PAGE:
While the understanding of dry/wet spells has received some attention over southern Africa (e.g., Usman and Reason 2004; Makarau and Jury 1997; Matarira and Jury 1992), not much is known about the interannual variability in regionwide patterns in onset dates. The Famine and Early Warning System (FEWS) program of the United States Agency for International Development has been estimating the start of season (SOS) as part of a monitoring tool [Water Requirement Satisfaction Index (WRSI); information available online at http://edcintl.cr.usgs.gov/fews/wrsi.html] since 1996. This monitoring of the SOS is necessary to describe patterns and possible trends and resolve the associated implications for agriculture.

Previous studies have used many criteria for determining the onset of rains and this reflects both the available data and the purpose of the study. Chmielewski and Rötzer (2002) used phenology to assess variability in the start of season over Europe, whereas over the West African Sahel, the onset of the rains has been assessed and/or predicted using precipitation (e.g., Walter 1967; Kowal and Knabe 1972; Benoit 1977; Olaniran 1983; Stern et al. 1981; Sivakumar 1988; Omotosho et al. 2000; Sarria-Dodd and Jolliffe 2001; Ati et al. 2002), upper-atmospheric winds (e.g., Omotosho 1990, 1992, SST models (e.g., Lamb and Peppler 1992; Eltahir and Gong 1996; Janicot et al. 1998), and equivalent potential temperature (e.g., Usman 1999; Omotosho et al. 2000).

Our focus in this study is the growing of maize, the largest food staple in southern Africa (Smale and Jayne 2003). A rainfall-only definition and two independent datasets are used to determine the onset of the maize growing season. Characteristics of onset are compared in the two datasets, and the differences in pentad rainfall patterns during early and late onset are evaluated for regions of Zimbabwe and South Africa. Evidence for large-scale synoptic control of onset is presented, and the implications for agriculture are discussed.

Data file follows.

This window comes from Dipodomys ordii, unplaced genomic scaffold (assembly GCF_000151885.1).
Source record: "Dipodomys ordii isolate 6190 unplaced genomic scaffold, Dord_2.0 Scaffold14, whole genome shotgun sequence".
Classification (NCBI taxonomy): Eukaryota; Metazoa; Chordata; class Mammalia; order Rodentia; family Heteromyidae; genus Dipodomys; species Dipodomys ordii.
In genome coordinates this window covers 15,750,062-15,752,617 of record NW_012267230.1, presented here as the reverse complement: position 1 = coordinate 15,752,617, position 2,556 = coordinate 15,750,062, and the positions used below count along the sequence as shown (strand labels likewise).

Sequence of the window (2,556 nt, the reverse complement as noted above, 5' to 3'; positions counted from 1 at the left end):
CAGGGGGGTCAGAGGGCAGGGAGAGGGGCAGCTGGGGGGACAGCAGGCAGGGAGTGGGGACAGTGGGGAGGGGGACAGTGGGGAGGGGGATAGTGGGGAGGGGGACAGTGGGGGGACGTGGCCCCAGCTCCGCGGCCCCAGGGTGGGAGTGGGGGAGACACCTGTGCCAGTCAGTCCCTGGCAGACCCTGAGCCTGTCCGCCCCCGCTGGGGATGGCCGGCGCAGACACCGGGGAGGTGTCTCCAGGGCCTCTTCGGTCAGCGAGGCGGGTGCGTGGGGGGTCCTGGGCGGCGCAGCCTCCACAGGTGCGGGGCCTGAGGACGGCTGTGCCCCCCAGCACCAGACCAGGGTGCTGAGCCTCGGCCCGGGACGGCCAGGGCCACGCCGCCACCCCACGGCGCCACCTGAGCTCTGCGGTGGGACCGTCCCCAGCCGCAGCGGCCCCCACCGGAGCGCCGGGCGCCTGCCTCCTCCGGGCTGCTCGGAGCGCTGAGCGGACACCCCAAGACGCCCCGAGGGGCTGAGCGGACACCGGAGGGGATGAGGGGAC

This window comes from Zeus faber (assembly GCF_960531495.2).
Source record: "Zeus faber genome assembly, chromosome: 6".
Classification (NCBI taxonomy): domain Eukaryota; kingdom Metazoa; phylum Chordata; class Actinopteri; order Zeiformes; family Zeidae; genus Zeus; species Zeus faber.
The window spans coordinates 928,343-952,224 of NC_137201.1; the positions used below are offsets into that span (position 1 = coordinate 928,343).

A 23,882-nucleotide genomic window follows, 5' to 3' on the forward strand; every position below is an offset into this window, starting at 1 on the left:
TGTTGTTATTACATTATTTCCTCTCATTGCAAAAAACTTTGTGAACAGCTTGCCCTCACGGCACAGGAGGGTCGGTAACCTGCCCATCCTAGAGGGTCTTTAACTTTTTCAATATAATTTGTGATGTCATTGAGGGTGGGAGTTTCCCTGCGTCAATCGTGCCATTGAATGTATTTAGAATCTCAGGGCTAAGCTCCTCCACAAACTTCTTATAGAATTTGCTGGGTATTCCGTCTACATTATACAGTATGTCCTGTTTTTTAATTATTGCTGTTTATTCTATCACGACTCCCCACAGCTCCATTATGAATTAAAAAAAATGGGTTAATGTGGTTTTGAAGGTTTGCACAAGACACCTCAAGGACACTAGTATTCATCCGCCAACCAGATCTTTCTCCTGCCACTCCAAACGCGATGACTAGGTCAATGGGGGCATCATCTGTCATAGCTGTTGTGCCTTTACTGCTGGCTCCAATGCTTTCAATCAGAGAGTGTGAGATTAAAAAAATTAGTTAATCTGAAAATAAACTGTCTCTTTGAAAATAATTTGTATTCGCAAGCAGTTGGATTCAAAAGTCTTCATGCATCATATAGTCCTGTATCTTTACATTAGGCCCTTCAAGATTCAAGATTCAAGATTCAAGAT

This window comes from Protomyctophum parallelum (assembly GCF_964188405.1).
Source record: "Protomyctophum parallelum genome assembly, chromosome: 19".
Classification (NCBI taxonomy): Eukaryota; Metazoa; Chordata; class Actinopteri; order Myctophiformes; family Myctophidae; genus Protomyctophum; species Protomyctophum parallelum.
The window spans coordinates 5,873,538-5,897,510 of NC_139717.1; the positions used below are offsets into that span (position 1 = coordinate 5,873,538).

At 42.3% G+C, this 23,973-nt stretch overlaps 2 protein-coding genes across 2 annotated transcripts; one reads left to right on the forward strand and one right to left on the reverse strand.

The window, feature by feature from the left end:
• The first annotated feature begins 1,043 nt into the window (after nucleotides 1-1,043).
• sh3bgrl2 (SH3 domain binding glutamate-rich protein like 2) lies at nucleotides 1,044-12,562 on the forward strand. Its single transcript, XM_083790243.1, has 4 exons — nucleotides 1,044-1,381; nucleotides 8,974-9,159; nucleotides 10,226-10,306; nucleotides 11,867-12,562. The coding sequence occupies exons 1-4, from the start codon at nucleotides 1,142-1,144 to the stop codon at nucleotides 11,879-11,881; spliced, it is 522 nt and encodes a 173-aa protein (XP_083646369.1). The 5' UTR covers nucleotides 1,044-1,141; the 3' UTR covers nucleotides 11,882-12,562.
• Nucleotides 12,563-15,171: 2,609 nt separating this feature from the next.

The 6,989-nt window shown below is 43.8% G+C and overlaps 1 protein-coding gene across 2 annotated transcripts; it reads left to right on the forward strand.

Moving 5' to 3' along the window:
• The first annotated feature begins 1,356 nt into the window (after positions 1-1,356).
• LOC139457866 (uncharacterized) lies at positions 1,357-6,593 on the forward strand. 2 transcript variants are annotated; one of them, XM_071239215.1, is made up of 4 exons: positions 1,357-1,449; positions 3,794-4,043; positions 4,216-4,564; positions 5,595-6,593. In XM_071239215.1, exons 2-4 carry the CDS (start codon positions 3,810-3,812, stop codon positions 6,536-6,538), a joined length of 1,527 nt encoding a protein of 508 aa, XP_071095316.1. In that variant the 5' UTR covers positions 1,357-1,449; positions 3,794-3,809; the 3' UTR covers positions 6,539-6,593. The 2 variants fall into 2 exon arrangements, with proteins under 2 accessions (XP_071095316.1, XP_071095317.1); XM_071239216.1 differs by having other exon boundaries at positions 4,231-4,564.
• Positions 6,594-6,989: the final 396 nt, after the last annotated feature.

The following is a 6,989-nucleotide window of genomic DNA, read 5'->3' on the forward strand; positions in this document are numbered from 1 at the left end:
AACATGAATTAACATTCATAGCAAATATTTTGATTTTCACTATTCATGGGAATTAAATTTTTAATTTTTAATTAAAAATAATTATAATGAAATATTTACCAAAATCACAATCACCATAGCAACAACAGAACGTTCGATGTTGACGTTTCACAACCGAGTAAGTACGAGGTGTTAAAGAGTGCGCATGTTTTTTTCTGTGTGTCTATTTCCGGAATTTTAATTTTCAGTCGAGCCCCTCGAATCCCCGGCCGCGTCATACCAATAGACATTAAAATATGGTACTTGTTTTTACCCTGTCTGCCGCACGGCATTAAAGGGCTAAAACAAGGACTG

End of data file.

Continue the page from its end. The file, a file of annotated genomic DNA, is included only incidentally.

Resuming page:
2. Data and methods

a. Rainfall data

The following analysis utilizes the Climate Prediction Center (CPC) Merged Analysis of Precipitation (CMAP), a merged satellite and rain gauge product (Xie and Arkin 1997). In this study, the data cover the period 1 January 1979 to 1 July 2002 at pentad time scales and at a spatial resolution of 2.5° × 2.5°. Though the grid resolution may be too coarse to capture localized effects due to vegetation and topography, for this analysis it is assumed that the dominant rain-producing systems in the region have large enough spatial extents to be well represented in the data. A comparison of this dataset with some of the underlying rain gauge data [communicated over the General Telecommunication System (GTS)] for the purpose of calculating the onset of the maize growing season is given in Tadross et al. (2003). The study concluded that compared to the GTS gauge data, the CMAP data gave similar patterns of onset mean and trend over South Africa and Zimbabwe, indicating that the use of satellite data did not significantly bias the estimation of onset.

A second more detailed dataset is also used to study the longer-term variability over South Africa and verify the CMAP data where the two are coincident. This station-only dataset was compiled by the Computing Center for Water Research (CCWR) of South Africa (Dent et al. 1989). It is made up of daily records covering South Africa at a spatial resolution of 0.5° for the period 1950–97. For the purposes of this study, the CCWR data were first averaged to the same pentad periods found in the CMAP data.

In the following analysis, the CCWR data are assumed to be the most reliable dataset. The reason for this assumption is demonstrated in Fig. 1, which shows the average number of stations contributing to the calculation of rainfall in each gridded bin for the CCWR (Fig. 1a) and the GTS (gridded to the CMAP spatial resolution; Fig. 1b) datasets. The GTS station data form a subset of a larger set of stations that contribute to the CMAP rainfall estimates. However, the spatial map of station density in Fig. 1b reflects the spatial distribution of random error estimated as part of the CMAP data production (Xie and Arkin 1997), with regions of high GTS station density associated with low CMAP random errors and vice versa. Given these observations and those noted in Tadross et al. (2003), the CMAP onset estimates are utilized only for South Africa and Zimbabwe. Figure 1 also highlights the difference in spatial resolution between the two datasets (CMAP is a factor of 5 coarser than CCWR) and the high station density in the CCWR data.